Workspace and Home at Small Tower in Strasbourg

April 24, 2018 Interior Design Ideas

This small tower has been built in the historic Krutenau district in Strasbourg, France. The city has some “hollow teeth” – vacant plots that are too small to be of interest to promoters. In exchange for an attractive price, the consultation called for the production of an exemplary building guaranteeing the achievement of high energy performances, the use of bio-sourced materials, and a mixed-purpose project.

Dominique Coulon & associés: On a plot measuring just 120 square meters, we proposed a programme of offices and accommodation, with a kitchen garden and an organic swimming pool on the topmost terrace.

The skin is in scorched wood, a technique often utilized in Japan that makes the material long-lasting by scorching its outer surface. The facade masks the interconnection of the programmes. The openings in the walls appear to be random, not corresponding to any functional requirements, and their different sizes make it difficult to distinguish the different levels of the building. This is contained freedom. Towards the top, a volume of rough concrete pivots through 10°, appearing to detach itself from the black mass of the wood base and producing a dynamic corner. The orange and silver-colored projecting blinds add a touch of color to the strange outline of this dark building.

The building is generous with the street. Large bay windows offer views into the scale-model workshop, which is slightly below street level so that the activity of an architect’s office can be seen. This transparency is often seen in Scandinavian countries, where people place their most attractive belongings next to a window as if offering them to the street outside.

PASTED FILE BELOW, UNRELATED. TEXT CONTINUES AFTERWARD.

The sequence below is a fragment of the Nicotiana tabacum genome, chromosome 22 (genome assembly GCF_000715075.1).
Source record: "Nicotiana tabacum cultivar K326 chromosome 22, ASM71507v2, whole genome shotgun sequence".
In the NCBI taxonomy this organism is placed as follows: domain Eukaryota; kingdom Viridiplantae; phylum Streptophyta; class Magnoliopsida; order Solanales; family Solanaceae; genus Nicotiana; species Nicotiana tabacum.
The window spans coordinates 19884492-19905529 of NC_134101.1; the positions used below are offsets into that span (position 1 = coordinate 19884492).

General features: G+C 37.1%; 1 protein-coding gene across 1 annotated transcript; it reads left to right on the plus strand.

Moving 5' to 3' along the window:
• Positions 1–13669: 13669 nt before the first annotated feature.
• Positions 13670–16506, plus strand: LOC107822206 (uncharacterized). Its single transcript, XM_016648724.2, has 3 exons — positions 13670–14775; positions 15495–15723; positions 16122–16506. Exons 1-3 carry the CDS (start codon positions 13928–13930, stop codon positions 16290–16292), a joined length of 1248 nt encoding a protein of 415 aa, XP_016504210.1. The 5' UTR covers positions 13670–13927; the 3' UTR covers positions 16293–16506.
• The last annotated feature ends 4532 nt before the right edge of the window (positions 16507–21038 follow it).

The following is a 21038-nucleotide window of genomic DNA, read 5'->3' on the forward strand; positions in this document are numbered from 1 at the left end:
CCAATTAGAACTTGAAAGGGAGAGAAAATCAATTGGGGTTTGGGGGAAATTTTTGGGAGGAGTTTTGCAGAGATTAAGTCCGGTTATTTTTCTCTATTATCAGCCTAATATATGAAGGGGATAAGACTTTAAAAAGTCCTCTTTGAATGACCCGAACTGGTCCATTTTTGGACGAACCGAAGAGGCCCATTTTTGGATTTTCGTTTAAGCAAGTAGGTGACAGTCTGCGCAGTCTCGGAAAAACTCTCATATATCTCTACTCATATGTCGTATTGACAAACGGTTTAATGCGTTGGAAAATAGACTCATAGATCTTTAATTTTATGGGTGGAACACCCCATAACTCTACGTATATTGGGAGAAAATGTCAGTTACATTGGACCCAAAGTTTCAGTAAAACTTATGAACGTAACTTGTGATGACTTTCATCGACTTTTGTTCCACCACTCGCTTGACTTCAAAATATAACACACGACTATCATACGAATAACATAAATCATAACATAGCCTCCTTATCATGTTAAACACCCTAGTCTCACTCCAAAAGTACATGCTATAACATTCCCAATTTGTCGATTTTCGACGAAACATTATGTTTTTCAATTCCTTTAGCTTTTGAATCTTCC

Like Loos’ Raumplan, the spaces interconnect complexly, with double heights lending fluidity to the whole. The spacing between the different floors differs according to the areas, giving them their proper proportions. On the inside, the materials used are sturdy and rustic. The concrete floors have merely been polished. Shelving and cupboards are in wood; the staircase is in untreated metal.

The building appears to play with the contradictions in the situation, condensing its complexity and offering a joyful rendition.  Photography by Eugeni Pons, David Romero-Uzeda

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